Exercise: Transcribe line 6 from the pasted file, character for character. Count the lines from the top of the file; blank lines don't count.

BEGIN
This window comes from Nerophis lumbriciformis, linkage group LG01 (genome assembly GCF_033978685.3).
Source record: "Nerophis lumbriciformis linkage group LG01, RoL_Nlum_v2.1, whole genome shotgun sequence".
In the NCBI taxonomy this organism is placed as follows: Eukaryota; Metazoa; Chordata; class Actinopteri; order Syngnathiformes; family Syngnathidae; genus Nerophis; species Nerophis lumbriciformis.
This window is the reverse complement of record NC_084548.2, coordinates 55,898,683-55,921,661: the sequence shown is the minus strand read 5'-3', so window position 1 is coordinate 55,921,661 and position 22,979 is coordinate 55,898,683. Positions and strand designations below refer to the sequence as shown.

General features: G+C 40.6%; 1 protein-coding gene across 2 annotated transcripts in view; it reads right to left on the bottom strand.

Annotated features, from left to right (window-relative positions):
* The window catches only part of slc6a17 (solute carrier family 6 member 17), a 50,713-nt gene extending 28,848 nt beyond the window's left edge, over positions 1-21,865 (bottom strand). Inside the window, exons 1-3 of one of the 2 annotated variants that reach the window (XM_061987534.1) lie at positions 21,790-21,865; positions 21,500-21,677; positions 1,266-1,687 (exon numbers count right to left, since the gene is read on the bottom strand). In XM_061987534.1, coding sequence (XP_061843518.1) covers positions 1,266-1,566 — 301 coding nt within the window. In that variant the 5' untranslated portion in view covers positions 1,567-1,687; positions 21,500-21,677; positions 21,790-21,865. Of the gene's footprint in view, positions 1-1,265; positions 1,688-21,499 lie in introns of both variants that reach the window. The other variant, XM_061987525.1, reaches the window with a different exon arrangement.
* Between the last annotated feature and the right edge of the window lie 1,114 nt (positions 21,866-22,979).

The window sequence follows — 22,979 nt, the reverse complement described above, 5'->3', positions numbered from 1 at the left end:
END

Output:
Annotated features, from left to right (window-relative positions):